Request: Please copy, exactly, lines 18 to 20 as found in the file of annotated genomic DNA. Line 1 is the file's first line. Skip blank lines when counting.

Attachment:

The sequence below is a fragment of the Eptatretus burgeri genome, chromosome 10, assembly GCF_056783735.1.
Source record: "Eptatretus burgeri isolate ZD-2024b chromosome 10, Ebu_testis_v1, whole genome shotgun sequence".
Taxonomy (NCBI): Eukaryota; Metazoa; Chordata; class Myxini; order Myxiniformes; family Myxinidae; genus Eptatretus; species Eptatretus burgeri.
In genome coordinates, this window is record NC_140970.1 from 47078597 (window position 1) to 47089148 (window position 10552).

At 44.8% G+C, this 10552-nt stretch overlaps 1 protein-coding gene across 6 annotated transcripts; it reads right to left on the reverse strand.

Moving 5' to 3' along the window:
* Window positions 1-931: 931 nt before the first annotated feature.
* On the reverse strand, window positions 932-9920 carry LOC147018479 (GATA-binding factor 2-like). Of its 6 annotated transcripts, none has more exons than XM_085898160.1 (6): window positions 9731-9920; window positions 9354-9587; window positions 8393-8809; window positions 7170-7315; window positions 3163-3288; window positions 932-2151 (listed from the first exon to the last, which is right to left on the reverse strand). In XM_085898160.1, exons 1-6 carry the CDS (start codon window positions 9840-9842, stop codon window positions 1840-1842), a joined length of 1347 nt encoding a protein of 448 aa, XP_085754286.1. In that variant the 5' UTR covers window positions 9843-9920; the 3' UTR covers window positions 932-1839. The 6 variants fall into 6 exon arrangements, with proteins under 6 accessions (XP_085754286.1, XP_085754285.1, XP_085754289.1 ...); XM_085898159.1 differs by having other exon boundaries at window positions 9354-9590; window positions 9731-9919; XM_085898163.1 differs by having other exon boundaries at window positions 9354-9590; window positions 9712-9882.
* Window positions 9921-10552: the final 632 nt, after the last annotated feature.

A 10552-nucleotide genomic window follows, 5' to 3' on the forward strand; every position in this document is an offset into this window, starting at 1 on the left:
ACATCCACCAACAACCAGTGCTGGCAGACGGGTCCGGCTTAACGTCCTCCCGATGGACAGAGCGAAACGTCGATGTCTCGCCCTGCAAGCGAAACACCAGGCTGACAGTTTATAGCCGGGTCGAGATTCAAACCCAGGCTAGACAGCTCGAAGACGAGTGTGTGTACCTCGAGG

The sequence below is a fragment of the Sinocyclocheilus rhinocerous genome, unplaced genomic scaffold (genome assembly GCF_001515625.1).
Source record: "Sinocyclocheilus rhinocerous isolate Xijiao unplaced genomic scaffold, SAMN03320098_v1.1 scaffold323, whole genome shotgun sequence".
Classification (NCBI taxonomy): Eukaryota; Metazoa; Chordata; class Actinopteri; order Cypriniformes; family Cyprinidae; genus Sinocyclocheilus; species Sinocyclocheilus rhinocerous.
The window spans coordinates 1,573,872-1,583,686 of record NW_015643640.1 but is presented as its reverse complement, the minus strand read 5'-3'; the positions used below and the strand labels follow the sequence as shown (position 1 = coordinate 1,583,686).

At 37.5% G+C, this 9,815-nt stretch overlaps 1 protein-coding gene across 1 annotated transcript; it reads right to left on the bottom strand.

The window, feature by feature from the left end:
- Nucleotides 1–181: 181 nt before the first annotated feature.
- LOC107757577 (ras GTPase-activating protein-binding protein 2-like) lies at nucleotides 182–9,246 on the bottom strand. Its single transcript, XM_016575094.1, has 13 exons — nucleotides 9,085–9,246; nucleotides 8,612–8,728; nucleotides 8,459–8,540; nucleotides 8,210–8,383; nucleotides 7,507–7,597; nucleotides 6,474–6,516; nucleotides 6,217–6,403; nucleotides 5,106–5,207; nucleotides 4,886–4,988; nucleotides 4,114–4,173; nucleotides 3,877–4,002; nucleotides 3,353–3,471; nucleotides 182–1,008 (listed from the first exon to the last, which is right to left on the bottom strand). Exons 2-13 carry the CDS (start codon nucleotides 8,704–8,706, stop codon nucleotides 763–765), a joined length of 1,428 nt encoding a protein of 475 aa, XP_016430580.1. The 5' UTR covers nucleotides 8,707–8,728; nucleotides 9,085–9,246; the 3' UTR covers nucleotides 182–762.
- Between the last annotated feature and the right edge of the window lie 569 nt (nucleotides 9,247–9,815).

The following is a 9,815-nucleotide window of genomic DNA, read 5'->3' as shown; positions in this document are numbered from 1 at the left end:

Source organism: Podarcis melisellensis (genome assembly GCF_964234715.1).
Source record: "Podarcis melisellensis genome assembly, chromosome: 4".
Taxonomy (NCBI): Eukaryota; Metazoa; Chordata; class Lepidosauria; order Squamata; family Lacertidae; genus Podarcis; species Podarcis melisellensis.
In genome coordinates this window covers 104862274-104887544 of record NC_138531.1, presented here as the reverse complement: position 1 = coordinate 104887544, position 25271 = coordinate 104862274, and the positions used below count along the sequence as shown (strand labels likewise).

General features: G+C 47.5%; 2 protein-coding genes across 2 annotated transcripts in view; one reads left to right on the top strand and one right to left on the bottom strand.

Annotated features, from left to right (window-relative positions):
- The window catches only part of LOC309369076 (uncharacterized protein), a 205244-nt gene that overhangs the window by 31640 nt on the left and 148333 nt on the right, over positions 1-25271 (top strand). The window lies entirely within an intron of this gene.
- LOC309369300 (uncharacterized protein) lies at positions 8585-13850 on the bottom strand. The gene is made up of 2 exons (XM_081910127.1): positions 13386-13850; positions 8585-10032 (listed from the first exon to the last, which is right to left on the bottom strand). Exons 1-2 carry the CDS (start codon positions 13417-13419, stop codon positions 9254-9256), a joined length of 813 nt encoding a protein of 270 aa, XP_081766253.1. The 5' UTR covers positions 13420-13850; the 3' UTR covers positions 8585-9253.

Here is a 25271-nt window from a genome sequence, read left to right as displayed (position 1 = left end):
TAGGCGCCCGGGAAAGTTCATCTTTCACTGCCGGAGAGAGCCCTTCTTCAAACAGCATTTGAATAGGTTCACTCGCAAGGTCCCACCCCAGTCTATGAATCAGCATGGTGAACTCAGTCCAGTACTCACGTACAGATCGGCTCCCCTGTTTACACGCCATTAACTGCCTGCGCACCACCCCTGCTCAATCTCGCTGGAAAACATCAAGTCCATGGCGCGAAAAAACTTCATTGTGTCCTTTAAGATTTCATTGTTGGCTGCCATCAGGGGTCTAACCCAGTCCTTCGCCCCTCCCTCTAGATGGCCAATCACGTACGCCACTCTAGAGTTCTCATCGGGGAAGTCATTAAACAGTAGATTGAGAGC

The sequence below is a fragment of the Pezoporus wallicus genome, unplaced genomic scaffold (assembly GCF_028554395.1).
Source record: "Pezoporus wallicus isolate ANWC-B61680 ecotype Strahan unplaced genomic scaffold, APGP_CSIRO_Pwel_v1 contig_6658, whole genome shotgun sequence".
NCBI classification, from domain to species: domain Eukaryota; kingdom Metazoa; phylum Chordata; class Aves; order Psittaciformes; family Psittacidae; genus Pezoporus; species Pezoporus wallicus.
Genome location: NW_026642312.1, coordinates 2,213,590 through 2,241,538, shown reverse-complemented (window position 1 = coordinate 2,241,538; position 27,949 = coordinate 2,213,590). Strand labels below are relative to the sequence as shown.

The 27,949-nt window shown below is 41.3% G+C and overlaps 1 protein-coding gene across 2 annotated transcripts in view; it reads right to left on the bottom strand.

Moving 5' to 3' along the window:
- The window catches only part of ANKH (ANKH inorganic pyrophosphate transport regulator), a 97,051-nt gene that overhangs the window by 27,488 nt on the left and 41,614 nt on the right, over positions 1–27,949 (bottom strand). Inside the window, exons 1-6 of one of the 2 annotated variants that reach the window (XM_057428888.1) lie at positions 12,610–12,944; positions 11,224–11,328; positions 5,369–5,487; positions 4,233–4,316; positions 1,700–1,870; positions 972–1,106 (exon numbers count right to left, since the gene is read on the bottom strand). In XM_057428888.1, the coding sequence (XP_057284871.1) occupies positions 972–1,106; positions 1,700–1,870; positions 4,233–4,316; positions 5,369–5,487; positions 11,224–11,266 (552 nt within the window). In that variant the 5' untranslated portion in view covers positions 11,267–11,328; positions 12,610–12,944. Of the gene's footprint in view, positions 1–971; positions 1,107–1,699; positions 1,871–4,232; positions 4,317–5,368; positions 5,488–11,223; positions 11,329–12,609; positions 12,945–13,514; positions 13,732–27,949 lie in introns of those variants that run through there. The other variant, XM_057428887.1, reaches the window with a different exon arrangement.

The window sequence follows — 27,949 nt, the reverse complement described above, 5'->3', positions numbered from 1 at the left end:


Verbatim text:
- Nucleotides 1–181: 181 nt before the first annotated feature.
- LOC107757577 (ras GTPase-activating protein-binding protein 2-like) lies at nucleotides 182–9,246 on the bottom strand. Its single transcript, XM_016575094.1, has 13 exons — nucleotides 9,085–9,246; nucleotides 8,612–8,728; nucleotides 8,459–8,540; nucleotides 8,210–8,383; nucleotides 7,507–7,597; nucleotides 6,474–6,516; nucleotides 6,217–6,403; nucleotides 5,106–5,207; nucleotides 4,886–4,988; nucleotides 4,114–4,173; nucleotides 3,877–4,002; nucleotides 3,353–3,471; nucleotides 182–1,008 (listed from the first exon to the last, which is right to left on the bottom strand). Exons 2-13 carry the CDS (start codon nucleotides 8,704–8,706, stop codon nucleotides 763–765), a joined length of 1,428 nt encoding a protein of 475 aa, XP_016430580.1. The 5' UTR covers nucleotides 8,707–8,728; nucleotides 9,085–9,246; the 3' UTR covers nucleotides 182–762.
- Between the last annotated feature and the right edge of the window lie 569 nt (nucleotides 9,247–9,815).